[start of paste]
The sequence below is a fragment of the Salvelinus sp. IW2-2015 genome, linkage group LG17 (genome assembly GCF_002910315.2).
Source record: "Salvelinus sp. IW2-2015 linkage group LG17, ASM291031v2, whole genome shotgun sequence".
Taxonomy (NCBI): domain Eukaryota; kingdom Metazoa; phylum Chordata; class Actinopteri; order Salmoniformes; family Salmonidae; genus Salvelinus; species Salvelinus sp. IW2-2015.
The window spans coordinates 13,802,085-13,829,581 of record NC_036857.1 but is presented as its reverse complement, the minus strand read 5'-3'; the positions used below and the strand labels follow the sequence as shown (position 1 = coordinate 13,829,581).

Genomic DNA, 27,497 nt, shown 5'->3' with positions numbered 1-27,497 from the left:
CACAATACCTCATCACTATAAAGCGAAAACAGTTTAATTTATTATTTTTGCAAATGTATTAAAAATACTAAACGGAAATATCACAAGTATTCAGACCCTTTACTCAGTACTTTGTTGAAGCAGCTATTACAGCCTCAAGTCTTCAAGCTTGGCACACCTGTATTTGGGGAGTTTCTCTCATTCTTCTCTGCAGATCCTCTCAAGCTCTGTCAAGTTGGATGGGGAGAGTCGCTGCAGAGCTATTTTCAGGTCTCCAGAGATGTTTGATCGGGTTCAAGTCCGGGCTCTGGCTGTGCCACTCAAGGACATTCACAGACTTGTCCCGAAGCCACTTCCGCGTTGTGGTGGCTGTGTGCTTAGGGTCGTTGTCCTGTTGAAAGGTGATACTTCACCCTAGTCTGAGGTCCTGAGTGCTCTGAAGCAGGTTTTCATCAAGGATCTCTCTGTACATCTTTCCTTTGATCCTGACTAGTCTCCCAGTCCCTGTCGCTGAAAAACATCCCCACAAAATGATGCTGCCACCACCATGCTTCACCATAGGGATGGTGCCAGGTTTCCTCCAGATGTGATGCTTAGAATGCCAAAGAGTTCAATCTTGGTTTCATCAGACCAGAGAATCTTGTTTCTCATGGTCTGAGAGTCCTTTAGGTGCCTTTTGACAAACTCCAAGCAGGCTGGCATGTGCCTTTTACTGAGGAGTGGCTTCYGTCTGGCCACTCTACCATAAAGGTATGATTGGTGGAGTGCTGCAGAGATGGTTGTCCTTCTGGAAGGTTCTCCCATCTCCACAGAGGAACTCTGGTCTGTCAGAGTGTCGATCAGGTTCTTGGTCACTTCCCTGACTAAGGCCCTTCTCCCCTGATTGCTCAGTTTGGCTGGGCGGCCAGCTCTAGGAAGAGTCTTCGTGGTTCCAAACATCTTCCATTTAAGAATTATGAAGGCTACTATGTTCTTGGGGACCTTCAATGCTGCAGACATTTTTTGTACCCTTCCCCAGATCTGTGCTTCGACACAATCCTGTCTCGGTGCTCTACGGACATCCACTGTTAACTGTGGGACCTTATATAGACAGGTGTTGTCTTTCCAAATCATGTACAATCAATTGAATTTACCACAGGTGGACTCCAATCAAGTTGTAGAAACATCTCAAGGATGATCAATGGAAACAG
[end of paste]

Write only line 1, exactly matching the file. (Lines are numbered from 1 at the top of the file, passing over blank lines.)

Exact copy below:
The sequence below is a fragment of the Salvelinus sp. IW2-2015 genome, linkage group LG17 (genome assembly GCF_002910315.2).